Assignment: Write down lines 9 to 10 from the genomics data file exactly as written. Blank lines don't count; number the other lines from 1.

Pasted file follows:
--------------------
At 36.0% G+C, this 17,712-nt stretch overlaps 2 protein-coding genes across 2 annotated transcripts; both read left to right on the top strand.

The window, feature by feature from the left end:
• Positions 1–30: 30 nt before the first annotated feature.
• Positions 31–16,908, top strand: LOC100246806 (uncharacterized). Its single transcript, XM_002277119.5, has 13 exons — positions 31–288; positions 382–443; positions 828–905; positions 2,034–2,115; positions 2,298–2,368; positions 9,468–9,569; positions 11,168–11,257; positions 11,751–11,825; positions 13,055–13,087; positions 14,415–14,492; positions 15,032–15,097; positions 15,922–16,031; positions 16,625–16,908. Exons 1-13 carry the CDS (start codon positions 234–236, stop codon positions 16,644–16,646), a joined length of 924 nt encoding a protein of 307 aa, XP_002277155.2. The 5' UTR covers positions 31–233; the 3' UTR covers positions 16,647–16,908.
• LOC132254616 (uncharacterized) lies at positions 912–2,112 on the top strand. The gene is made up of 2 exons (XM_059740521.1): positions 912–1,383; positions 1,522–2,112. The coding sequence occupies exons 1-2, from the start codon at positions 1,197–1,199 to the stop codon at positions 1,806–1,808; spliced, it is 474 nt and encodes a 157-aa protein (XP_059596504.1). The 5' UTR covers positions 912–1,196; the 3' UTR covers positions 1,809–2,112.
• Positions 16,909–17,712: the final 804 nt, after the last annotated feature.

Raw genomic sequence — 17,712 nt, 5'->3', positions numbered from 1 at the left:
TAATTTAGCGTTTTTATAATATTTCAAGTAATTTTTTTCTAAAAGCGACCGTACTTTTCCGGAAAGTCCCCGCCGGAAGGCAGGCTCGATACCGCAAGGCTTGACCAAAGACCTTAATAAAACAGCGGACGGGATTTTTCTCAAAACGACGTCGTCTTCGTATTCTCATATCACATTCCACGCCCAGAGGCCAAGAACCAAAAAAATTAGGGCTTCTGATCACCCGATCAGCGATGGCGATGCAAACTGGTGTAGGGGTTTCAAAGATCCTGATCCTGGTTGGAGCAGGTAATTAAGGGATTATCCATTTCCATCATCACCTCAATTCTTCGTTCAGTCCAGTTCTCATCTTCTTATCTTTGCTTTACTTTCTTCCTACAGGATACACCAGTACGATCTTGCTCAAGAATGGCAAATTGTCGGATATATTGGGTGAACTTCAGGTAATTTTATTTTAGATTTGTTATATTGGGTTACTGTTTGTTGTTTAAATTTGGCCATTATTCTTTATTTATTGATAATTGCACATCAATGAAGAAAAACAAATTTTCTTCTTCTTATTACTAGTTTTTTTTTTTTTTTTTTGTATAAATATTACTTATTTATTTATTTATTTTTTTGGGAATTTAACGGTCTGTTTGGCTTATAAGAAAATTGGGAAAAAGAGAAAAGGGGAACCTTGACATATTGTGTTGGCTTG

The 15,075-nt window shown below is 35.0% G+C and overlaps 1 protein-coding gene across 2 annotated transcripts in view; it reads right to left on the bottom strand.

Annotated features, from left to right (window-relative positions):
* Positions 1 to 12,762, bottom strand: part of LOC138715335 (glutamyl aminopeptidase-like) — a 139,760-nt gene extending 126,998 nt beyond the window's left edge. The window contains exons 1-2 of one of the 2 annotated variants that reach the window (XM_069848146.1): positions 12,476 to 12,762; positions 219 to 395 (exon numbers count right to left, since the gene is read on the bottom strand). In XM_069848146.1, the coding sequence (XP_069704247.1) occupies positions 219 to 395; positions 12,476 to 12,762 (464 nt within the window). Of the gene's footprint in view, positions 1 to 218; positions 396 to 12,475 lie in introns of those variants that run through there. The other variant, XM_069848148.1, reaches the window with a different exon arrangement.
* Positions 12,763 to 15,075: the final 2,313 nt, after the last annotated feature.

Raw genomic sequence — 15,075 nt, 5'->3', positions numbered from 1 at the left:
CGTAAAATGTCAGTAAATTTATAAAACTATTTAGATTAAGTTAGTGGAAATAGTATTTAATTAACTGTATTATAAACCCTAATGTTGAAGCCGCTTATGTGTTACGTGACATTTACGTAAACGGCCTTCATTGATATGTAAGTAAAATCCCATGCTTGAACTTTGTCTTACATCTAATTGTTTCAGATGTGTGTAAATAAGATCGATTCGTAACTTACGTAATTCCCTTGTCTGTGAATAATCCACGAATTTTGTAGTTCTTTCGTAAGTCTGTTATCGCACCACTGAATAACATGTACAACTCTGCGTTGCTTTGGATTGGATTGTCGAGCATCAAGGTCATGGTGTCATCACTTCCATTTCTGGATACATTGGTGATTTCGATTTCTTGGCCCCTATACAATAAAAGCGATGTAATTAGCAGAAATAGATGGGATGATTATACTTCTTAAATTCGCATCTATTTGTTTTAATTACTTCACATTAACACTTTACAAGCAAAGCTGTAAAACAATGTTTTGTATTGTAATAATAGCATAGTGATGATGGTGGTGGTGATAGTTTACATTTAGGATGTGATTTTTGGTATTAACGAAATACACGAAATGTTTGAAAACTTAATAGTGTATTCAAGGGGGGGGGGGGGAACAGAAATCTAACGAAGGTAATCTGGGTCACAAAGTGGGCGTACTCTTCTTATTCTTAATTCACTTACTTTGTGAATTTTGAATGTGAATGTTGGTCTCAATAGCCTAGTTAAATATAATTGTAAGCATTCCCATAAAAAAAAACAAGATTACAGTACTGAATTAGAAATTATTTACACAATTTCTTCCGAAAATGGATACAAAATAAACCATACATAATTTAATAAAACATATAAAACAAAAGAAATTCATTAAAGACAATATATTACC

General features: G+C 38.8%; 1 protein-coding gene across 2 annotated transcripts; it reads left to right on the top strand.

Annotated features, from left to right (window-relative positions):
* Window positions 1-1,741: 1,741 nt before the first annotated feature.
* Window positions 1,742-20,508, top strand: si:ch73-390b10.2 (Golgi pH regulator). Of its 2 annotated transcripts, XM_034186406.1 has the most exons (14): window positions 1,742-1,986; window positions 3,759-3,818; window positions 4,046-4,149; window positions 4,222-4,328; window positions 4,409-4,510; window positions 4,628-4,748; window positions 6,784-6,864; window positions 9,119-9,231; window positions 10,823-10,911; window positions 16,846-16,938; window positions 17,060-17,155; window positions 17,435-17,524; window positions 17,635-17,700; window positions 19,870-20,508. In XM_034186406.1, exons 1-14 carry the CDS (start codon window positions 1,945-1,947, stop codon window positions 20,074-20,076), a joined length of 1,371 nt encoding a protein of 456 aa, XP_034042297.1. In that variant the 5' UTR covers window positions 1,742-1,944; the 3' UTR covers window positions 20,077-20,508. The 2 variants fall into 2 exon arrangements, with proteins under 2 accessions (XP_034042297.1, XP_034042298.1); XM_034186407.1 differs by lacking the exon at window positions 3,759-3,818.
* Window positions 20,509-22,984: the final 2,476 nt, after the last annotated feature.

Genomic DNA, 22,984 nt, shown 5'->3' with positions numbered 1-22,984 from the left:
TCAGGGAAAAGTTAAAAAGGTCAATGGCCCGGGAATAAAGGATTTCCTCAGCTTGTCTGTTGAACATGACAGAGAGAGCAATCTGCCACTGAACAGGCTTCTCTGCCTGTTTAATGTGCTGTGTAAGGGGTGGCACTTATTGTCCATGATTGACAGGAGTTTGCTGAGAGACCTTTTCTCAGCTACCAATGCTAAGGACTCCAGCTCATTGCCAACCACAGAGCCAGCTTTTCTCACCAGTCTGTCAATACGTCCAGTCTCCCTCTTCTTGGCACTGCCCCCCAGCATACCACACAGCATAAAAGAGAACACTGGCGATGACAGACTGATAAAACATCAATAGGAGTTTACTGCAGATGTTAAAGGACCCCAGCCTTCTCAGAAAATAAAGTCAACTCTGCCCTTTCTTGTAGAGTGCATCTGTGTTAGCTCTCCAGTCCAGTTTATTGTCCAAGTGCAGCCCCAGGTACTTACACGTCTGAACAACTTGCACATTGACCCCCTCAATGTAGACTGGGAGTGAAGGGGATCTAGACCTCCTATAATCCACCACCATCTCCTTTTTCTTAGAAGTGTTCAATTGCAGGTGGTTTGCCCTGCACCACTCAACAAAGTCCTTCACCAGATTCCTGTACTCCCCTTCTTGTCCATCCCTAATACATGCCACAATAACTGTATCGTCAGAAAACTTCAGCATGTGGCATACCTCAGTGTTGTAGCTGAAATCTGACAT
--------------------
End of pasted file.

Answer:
The 15,075-nt window shown below is 35.0% G+C and overlaps 1 protein-coding gene across 2 annotated transcripts in view; it reads right to left on the bottom strand.

Annotated features, from left to right (window-relative positions):